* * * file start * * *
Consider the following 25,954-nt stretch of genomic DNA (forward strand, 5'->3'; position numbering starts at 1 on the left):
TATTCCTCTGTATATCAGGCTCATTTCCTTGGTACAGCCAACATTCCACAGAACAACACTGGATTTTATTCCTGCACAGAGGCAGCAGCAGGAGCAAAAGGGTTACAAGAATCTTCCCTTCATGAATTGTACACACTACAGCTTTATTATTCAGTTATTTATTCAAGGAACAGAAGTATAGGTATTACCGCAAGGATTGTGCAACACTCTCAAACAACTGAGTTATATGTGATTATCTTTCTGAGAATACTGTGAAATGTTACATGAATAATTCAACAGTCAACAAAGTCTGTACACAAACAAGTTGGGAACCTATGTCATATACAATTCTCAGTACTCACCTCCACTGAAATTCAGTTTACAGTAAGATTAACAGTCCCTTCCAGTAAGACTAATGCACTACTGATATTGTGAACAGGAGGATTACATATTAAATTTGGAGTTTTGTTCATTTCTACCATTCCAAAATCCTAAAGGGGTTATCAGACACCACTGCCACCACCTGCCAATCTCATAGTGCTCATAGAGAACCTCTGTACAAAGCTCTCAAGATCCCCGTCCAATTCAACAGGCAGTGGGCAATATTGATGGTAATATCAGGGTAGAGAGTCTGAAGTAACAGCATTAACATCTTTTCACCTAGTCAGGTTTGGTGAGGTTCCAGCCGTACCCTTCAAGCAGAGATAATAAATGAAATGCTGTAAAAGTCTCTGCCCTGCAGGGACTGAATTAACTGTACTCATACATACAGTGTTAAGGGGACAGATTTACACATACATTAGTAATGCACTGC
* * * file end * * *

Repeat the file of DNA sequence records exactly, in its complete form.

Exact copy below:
Consider the following 25,954-nt stretch of genomic DNA (forward strand, 5'->3'; position numbering starts at 1 on the left):
TATTCCTCTGTATATCAGGCTCATTTCCTTGGTACAGCCAACATTCCACAGAACAACACTGGATTTTATTCCTGCACAGAGGCAGCAGCAGGAGCAAAAGGGTTACAAGAATCTTCCCTTCATGAATTGTACACACTACAGCTTTATTATTCAGTTATTTATTCAAGGAACAGAAGTATAGGTATTACCGCAAGGATTGTGCAACACTCTCAAACAACTGAGTTATATGTGATTATCTTTCTGAGAATACTGTGAAATGTTACATGAATAATTCAACAGTCAACAAAGTCTGTACACAAACAAGTTGGGAACCTATGTCATATACAATTCTCAGTACTCACCTCCACTGAAATTCAGTTTACAGTAAGATTAACAGTCCCTTCCAGTAAGACTAATGCACTACTGATATTGTGAACAGGAGGATTACATATTAAATTTGGAGTTTTGTTCATTTCTACCATTCCAAAATCCTAAAGGGGTTATCAGACACCACTGCCACCACCTGCCAATCTCATAGTGCTCATAGAGAACCTCTGTACAAAGCTCTCAAGATCCCCGTCCAATTCAACAGGCAGTGGGCAATATTGATGGTAATATCAGGGTAGAGAGTCTGAAGTAACAGCATTAACATCTTTTCACCTAGTCAGGTTTGGTGAGGTTCCAGCCGTACCCTTCAAGCAGAGATAATAAATGAAATGCTGTAAAAGTCTCTGCCCTGCAGGGACTGAATTAACTGTACTCATACATACAGTGTTAAGGGGACAGATTTACACATACATTAGTAATGCACTGC